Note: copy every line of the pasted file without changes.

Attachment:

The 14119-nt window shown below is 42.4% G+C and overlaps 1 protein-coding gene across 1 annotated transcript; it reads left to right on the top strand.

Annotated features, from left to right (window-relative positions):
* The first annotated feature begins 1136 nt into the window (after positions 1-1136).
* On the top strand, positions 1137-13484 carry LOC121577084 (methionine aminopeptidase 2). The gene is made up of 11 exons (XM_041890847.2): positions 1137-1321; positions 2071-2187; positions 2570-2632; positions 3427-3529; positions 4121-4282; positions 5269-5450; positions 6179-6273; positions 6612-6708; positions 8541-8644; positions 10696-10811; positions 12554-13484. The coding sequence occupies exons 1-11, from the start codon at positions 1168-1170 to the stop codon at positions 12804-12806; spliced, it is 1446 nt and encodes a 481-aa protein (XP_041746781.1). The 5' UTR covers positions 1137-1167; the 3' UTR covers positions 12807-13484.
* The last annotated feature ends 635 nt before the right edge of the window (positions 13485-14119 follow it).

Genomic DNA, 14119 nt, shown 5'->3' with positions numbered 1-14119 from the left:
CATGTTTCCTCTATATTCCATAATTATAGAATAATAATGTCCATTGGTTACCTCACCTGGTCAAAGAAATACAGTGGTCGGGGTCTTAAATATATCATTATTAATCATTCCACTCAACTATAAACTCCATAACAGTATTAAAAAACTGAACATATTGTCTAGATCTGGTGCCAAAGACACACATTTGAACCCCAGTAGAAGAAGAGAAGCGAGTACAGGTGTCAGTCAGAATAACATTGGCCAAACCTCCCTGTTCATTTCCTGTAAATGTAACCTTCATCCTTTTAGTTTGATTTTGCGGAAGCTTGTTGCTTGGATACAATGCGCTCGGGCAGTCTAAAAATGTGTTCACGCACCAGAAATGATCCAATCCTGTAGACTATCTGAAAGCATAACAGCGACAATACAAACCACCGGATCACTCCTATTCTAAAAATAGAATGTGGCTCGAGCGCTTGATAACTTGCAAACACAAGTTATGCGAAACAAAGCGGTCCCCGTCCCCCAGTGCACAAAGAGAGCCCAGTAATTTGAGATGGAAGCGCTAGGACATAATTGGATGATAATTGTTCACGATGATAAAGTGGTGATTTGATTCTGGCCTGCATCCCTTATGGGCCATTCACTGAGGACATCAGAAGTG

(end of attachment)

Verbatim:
The 14119-nt window shown below is 42.4% G+C and overlaps 1 protein-coding gene across 1 annotated transcript; it reads left to right on the top strand.

Annotated features, from left to right (window-relative positions):
* The first annotated feature begins 1136 nt into the window (after positions 1-1136).
* On the top strand, positions 1137-13484 carry LOC121577084 (methionine aminopeptidase 2). The gene is made up of 11 exons (XM_041890847.2): positions 1137-1321; positions 2071-2187; positions 2570-2632; positions 3427-3529; positions 4121-4282; positions 5269-5450; positions 6179-6273; positions 6612-6708; positions 8541-8644; positions 10696-10811; positions 12554-13484. The coding sequence occupies exons 1-11, from the start codon at positions 1168-1170 to the stop codon at positions 12804-12806; spliced, it is 1446 nt and encodes a 481-aa protein (XP_041746781.1). The 5' UTR covers positions 1137-1167; the 3' UTR covers positions 12807-13484.
* The last annotated feature ends 635 nt before the right edge of the window (positions 13485-14119 follow it).

Genomic DNA, 14119 nt, shown 5'->3' with positions numbered 1-14119 from the left:
CATGTTTCCTCTATATTCCATAATTATAGAATAATAATGTCCATTGGTTACCTCACCTGGTCAAAGAAATACAGTGGTCGGGGTCTTAAATATATCATTATTAATCATTCCACTCAACTATAAACTCCATAACAGTATTAAAAAACTGAACATATTGTCTAGATCTGGTGCCAAAGACACACATTTGAACCCCAGTAGAAGAAGAGAAGCGAGTACAGGTGTCAGTCAGAATAACATTGGCCAAACCTCCCTGTTCATTTCCTGTAAATGTAACCTTCATCCTTTTAGTTTGATTTTGCGGAAGCTTGTTGCTTGGATACAATGCGCTCGGGCAGTCTAAAAATGTGTTCACGCACCAGAAATGATCCAATCCTGTAGACTATCTGAAAGCATAACAGCGACAATACAAACCACCGGATCACTCCTATTCTAAAAATAGAATGTGGCTCGAGCGCTTGATAACTTGCAAACACAAGTTATGCGAAACAAAGCGGTCCCCGTCCCCCAGTGCACAAAGAGAGCCCAGTAATTTGAGATGGAAGCGCTAGGACATAATTGGATGATAATTGTTCACGATGATAAAGTGGTGATTTGATTCTGGCCTGCATCCCTTATGGGCCATTCACTGAGGACATCAGAAGTG